Election 2024, Recruitment and retention

Retention tops teachers’ election policy priorities, polling suggests

Access to mental health services, getting more support staff and having 'fewer high-pressure exams' were other top priorities, Teacher Tapp's poll found

Access to mental health services, getting more support staff and having 'fewer high-pressure exams' were other top priorities, Teacher Tapp's poll found

Recruitment and retention
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Teachers and leaders see retention as their number one priority for reform as the general election looms, new polling suggests.

But access to mental health and other specialist services is top of the list for the most senior staff.

A poll of more than 8,000 staff by Teacher Tapp, on behalf of the National Education Union, found other key priorities included getting more support staff into classrooms and having “fewer high-pressure exams and assessments”.

Teacher Tapp produced a ranking using the comparative judgment method after asking teachers their preferred policies.

Among all respondents, improving teacher retention came top, followed by more access to specialist services such as child and adolescent mental health services (CAMHS) or speech and language therapy.

However, the priorities of primary and secondary leaders differed slightly, as did those of senior leaders and other school staff.

For example, primary teachers said access to specialist services was their top priority, followed by more support staff, while secondary teachers said improving retention was their highest priority, followed by access to specialist services.

For senior leaders, better access to services such as CAMHS was most important, followed by retention. For non-leaders, it was the other way around.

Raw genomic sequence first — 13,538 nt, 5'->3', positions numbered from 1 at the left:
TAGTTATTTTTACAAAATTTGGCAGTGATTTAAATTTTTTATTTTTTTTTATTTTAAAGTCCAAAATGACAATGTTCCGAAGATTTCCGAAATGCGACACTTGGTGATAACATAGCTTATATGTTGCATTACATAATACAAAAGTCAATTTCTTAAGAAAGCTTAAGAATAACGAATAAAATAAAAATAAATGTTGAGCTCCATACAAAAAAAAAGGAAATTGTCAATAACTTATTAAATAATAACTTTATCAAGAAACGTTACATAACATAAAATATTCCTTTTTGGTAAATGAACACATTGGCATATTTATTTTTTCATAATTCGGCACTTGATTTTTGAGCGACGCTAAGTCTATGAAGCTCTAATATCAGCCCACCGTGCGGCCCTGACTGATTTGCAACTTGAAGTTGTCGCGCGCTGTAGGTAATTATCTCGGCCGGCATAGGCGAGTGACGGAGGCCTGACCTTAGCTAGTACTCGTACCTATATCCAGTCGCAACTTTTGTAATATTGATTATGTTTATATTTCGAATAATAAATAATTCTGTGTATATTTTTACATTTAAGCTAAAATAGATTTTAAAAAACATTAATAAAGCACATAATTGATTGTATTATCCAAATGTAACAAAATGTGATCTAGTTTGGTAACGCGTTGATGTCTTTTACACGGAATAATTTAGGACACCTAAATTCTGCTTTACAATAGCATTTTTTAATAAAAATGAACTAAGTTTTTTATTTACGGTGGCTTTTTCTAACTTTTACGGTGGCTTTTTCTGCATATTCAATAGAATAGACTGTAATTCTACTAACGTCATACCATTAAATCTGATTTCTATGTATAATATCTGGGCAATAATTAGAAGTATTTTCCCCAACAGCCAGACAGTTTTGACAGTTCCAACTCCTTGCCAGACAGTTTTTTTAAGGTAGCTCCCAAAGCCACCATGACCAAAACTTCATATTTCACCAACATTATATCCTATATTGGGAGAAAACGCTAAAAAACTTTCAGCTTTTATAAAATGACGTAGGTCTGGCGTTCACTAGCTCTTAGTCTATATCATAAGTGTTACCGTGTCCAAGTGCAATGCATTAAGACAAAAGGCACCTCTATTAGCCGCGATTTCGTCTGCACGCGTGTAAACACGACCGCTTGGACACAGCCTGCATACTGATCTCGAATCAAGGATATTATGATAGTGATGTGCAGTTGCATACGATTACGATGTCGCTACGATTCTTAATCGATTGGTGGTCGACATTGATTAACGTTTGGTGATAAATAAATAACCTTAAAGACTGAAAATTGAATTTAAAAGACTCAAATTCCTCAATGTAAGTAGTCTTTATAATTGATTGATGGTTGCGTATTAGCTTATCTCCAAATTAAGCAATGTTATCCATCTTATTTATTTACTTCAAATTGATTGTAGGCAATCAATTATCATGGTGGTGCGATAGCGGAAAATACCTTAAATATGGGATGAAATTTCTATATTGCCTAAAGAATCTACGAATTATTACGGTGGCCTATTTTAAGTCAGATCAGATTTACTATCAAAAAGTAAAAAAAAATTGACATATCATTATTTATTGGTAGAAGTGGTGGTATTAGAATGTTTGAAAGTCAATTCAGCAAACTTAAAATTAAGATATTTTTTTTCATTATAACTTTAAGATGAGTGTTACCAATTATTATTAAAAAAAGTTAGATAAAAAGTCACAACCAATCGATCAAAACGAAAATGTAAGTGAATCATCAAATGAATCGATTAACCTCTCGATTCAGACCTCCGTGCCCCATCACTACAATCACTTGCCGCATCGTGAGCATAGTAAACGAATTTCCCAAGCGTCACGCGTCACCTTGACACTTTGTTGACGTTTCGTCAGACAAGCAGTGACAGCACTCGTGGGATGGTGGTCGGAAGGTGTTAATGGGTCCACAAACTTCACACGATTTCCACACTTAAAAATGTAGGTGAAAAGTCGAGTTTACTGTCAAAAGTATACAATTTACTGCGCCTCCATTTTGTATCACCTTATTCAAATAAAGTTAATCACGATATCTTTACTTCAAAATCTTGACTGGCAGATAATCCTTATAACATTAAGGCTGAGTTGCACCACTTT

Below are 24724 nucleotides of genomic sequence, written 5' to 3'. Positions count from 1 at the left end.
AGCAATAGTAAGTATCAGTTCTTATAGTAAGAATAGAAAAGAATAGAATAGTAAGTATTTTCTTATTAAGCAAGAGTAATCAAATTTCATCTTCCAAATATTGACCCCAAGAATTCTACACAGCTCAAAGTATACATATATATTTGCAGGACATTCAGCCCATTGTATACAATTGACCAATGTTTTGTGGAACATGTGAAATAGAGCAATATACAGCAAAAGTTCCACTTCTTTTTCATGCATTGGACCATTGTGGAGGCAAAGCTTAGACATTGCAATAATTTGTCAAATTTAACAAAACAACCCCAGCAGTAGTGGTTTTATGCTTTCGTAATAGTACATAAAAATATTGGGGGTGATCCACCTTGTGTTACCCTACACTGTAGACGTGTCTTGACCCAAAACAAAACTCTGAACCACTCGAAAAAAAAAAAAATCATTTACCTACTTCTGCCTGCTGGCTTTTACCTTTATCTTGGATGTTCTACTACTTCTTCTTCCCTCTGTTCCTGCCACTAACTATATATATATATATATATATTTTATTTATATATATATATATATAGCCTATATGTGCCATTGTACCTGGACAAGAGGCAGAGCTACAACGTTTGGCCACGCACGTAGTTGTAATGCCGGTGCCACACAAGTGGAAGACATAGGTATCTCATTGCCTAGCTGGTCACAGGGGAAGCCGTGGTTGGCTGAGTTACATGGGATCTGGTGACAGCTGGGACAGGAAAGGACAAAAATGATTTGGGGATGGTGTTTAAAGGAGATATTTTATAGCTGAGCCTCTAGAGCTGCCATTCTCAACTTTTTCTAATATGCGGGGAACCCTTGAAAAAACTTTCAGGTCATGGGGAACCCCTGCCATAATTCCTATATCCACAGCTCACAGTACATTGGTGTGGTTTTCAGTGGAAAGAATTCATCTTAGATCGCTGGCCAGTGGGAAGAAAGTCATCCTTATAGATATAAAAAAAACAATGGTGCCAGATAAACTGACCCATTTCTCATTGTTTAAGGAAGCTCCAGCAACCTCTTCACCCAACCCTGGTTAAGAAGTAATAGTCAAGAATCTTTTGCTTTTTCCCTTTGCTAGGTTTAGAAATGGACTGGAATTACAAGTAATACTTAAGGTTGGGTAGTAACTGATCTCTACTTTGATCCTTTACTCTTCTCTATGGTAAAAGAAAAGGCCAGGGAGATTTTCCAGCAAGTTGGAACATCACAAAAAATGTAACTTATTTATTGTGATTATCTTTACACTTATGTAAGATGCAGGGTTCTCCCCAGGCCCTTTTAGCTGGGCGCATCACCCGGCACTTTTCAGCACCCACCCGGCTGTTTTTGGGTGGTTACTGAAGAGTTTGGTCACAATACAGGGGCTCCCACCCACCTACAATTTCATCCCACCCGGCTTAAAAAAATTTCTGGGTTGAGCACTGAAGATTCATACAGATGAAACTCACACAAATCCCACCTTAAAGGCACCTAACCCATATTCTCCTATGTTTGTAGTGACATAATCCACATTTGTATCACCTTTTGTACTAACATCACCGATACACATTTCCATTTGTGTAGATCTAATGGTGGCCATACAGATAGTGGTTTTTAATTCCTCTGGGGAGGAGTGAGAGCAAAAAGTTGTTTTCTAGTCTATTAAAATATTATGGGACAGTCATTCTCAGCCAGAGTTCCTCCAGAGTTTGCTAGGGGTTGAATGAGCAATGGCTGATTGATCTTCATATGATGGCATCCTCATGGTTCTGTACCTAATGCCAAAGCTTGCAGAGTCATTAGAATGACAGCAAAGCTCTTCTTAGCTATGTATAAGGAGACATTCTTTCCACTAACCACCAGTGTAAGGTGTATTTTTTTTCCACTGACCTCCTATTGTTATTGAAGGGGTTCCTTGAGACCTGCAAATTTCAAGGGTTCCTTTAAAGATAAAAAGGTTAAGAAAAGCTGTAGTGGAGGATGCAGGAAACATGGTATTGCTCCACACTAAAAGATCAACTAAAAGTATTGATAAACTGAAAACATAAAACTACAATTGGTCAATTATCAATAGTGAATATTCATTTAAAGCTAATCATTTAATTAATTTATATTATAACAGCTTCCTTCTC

For all staff in all school types, the two policies of the 10 that ranked lowest were giving pupils greater choice over the subjects they studied and greater breadth in what they studied.

Daniel Kebede
Daniel Kebede

Daniel Kebede, the NEU’s general secretary, said teachers’ list of priorities “tell a sorry tale of 14 years of underfunding and the impact of national political decisions on the quality, range of experiences and depth of learning schools can offer”.

“A teacher recruitment and retention crisis left unaddressed, insufficient mental health support to meet need and school buildings falling apart are all top priorities for change.”

Teachers were “concerned about the impact of an ‘exam factory culture’ on young people and their motivation levels”. Schools also prioritised a greater focus on arts education, including music. 

… and Labour’s recruitment pledge liked most by public too

The teacher recruitment crisis has cut through to the wider public, new polling suggests, with Labour’s plan to recruit new teachers the top schools pledge.

And more than four in 10 people believe secondary schools have got worse since 2010, despite improved outcomes, prompting a warning from pollsters that post-Covid behaviour and attendance issues are swaying attitudes to education.

Nationally representative polling by consultancy firm Public First found the Labour pledge to hire 6,500 more teachers was top of peoples’ priority list for schools policies.

Last year, the government missed its teacher recruitment target by almost 14,000.

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